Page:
Jennifer M Groh

Jennifer M Groh
Duke University Medical Center | DUMC · Department of Neurobiology

Ph.D.

About

71
Publications
4,594
Reads
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2,602
Citations
Citations since 2016
24 Research Items
982 Citations
2016201720182019202020212022050100150
2016201720182019202020212022050100150
2016201720182019202020212022050100150
2016201720182019202020212022050100150
Additional affiliations
July 2006 - present
Duke University Medical Center
Position
  • Professor (Full)
June 2006 - present
Duke University
July 1997 - May 2006
Dartmouth College

Publications

Publications (71)
Article
Full-text available
How we distinguish multiple simultaneous stimuli is uncertain, particularly given that such stimuli sometimes recruit largely overlapping populations of neurons. One commonly proposed hypothesis is that the sharpness of tuning curves might change to limit the number of stimuli driving any given neuron when multiple stimuli are present. To test this...
Article
Stimulus locations are detected differently by different sensory systems, but ultimately they yield similar percepts and behavioral responses. How the brain transcends initial differences to compute similar codes is unclear. We quantitatively compared the reference frames of two sensory modalities, vision and audition, across three interconnected b...
Article
Conventional analysis of neuroscience data involves computing average neural activity over a group of trials and/or a period of time. This approach may be particularly problematic when assessing the response patterns of neurons to more than one simultaneously presented stimulus. in such cases the brain must represent each individual component of th...
Article
The environment is sampled by multiple senses, which are woven together to produce a unified perceptual state. However, optimally unifying such signals requires assigning particular signals to the same or different underlying objects or events. Many prior studies in animals have assumed fusion of cross-modal information, whereas recent human experi...
Preprint
Full-text available
Eye movements alter the relationship between the visual and auditory spatial scenes. Signals related to eye movements affect the brain's auditory pathways from the ear through auditory cortex and beyond, but how these signals might contribute to computing the locations of sounds with respect to the visual scene is poorly understood. Here, we evalua...
Preprint
How we distinguish multiple simultaneous stimuli is uncertain, particularly given that such stimuli sometimes recruit largely overlapping populations of neurons. One commonly proposed hypothesis is that tuning curves might change to limit the number of stimuli driving any given neuron when multiple stimuli are present. To test this hypothesis, we r...
Article
We recently reported the existence of fluctuations in neural signals that may permit neurons to code multiple simultaneous stimuli sequentially across time [1]. This required deploying a novel statistical approach to permit investigation of neural activity at the scale of individual trials. Here we present tests using synthetic data to assess the s...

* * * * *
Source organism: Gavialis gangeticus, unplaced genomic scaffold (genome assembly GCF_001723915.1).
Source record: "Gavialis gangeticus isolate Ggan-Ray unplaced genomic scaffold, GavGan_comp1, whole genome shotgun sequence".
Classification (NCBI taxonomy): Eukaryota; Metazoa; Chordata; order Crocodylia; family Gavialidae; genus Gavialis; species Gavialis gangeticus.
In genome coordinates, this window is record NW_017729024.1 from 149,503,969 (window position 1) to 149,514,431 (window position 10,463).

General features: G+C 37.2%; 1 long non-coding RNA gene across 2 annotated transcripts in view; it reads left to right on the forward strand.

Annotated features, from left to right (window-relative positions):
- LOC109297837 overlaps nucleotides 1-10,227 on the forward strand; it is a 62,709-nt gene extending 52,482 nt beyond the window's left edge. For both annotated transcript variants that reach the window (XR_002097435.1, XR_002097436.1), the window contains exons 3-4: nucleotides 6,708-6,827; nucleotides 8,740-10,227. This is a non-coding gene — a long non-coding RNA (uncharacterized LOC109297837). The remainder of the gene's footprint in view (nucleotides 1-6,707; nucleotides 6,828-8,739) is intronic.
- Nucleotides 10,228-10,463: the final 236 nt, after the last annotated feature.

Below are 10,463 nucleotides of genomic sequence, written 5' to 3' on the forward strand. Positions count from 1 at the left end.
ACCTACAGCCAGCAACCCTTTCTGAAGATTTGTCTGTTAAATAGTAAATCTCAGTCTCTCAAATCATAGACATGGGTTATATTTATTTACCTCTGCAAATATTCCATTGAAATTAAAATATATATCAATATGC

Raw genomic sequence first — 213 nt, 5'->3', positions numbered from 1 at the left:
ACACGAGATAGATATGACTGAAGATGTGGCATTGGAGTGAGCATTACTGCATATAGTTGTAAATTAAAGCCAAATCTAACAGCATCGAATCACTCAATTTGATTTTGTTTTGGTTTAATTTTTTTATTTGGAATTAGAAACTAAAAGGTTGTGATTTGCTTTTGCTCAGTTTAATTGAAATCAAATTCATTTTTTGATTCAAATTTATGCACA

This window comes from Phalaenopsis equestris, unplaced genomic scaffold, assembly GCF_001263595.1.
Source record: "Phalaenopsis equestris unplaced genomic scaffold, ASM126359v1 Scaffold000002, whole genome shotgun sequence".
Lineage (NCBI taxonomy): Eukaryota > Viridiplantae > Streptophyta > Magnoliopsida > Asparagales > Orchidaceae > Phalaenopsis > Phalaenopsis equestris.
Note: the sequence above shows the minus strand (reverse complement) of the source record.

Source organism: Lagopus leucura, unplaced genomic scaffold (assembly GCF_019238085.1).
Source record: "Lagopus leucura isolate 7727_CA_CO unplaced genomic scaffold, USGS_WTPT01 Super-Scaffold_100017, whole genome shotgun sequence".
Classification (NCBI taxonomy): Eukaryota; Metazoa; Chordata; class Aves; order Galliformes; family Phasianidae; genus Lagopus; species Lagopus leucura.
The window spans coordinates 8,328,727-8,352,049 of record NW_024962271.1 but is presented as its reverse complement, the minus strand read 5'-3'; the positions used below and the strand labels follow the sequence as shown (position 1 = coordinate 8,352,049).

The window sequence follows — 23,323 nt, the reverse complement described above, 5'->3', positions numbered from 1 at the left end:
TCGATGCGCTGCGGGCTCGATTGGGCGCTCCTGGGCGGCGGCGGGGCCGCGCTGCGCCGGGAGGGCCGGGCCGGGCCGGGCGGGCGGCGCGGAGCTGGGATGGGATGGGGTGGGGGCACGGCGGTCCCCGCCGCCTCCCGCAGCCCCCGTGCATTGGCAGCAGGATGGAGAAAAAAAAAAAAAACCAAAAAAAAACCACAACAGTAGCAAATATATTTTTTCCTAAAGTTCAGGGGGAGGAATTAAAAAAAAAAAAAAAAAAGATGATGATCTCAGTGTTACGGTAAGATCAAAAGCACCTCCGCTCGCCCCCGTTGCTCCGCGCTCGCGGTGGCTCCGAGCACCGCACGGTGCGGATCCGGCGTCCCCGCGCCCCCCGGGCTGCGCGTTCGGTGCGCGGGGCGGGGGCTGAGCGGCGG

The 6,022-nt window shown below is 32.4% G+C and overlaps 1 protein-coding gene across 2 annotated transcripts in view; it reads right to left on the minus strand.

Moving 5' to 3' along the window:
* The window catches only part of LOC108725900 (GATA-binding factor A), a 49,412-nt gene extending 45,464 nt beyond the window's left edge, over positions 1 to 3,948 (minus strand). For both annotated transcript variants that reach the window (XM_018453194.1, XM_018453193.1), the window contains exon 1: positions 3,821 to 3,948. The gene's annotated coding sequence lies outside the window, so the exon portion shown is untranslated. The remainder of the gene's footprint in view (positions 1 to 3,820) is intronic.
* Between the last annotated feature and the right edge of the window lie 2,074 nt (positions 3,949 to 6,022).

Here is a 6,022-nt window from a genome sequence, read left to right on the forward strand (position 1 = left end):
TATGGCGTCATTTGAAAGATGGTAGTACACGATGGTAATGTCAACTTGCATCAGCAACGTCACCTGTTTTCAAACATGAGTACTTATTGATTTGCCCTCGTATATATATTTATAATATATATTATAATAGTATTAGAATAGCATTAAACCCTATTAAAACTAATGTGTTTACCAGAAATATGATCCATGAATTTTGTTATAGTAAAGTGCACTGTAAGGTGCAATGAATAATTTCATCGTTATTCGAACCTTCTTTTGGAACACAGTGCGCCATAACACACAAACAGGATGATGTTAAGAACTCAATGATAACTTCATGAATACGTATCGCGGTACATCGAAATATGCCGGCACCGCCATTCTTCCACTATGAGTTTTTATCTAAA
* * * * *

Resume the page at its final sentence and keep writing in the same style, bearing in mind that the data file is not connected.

Preprint
Conventional analysis of neuroscience data involves computing average neural activity over a group of trials and/or a period of time. This approach may be particularly problematic when assessing the response patterns of neurons to more than one simultaneously presented stimulus. In such cases, the brain must represent each individual component of t...
Preprint
Full-text available
The environment is sampled by multiple senses, which are woven together to produce a unified perceptual state. However, optimally unifying such signals requires assigning particular signals to the same or different underlying objects or events. Many prior studies (especially in animals) have assumed fusion of cross-modal information, whereas recent...
Preprint
Sensory receptive fields are large enough that they can contain more than one perceptible stimulus. How, then, can the brain encode information about each of the stimuli that may be present at a given moment? We recently showed that when more than one stimulus is present, single neurons can fluctuate between coding one vs. the other(s) across some...
Article
Full-text available
Visual calibration of auditory space requires re-alignment of representations differing in (1) format (auditory hemispheric channels vs visual maps) and (2) reference frames (head-centered vs eye-centered). Here, a ventriloquism paradigm from Kopčo, Lin, Shinn-Cunningham, and Groh [J. Neurosci. 29, 13809–13814 (2009)] was used to examine these proc...
Preprint
Full-text available
We recently reported the existence of fluctuations in neural signals that may permit neurons to code multiple simultaneous stimuli sequentially across time. This required deploying a novel statistical approach to permit investigation of neural activity at the scale of individual trials. Here we present tests using synthetic data to assess the sensi...
Preprint
Stimulus locations are detected differently by different sensory systems, but ultimately they yield similar percepts and behavioral responses. How the brain transcends initial differences to compute similar codes is unclear. We quantitatively compared the reference frames of two sensory modalities, vision and audition, across three interconnected b...
Preprint
Full-text available
Visual calibration of auditory space requires re-alignment of representations differing in 1) format (auditory hemispheric channels vs. visual maps) and 2) reference frames (head-centered vs. eye-centered). Here, a ventriloquism paradigm from Kopčo et al . (J Neurosci, 29, 13809-13814) was used to examine these processes in humans and monkeys for v...
Chapter